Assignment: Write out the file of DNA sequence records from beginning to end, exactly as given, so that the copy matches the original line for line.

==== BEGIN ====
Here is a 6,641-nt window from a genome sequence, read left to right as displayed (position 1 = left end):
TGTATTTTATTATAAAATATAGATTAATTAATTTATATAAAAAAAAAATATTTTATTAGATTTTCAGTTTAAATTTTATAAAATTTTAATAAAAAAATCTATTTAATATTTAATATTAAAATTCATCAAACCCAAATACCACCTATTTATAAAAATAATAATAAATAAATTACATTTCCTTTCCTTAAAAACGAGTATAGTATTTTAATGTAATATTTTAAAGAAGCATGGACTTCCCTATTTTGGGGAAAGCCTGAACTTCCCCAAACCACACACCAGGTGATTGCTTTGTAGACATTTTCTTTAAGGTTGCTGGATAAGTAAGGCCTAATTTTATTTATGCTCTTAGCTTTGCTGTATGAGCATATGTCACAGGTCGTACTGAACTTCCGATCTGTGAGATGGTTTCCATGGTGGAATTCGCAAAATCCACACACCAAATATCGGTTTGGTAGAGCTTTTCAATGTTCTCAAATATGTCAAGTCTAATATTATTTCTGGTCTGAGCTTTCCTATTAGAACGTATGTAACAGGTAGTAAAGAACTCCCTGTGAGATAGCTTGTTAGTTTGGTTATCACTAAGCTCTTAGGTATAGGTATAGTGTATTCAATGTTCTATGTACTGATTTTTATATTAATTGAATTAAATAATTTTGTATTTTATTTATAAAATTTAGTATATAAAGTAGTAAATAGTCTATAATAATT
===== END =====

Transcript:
Here is a 6,641-nt window from a genome sequence, read left to right as displayed (position 1 = left end):
TGTATTTTATTATAAAATATAGATTAATTAATTTATATAAAAAAAAAATATTTTATTAGATTTTCAGTTTAAATTTTATAAAATTTTAATAAAAAAATCTATTTAATATTTAATATTAAAATTCATCAAACCCAAATACCACCTATTTATAAAAATAATAATAAATAAATTACATTTCCTTTCCTTAAAAACGAGTATAGTATTTTAATGTAATATTTTAAAGAAGCATGGACTTCCCTATTTTGGGGAAAGCCTGAACTTCCCCAAACCACACACCAGGTGATTGCTTTGTAGACATTTTCTTTAAGGTTGCTGGATAAGTAAGGCCTAATTTTATTTATGCTCTTAGCTTTGCTGTATGAGCATATGTCACAGGTCGTACTGAACTTCCGATCTGTGAGATGGTTTCCATGGTGGAATTCGCAAAATCCACACACCAAATATCGGTTTGGTAGAGCTTTTCAATGTTCTCAAATATGTCAAGTCTAATATTATTTCTGGTCTGAGCTTTCCTATTAGAACGTATGTAACAGGTAGTAAAGAACTCCCTGTGAGATAGCTTGTTAGTTTGGTTATCACTAAGCTCTTAGGTATAGGTATAGTGTATTCAATGTTCTATGTACTGATTTTTATATTAATTGAATTAAATAATTTTGTATTTTATTTATAAAATTTAGTATATAAAGTAGTAAATAGTCTATAATAATT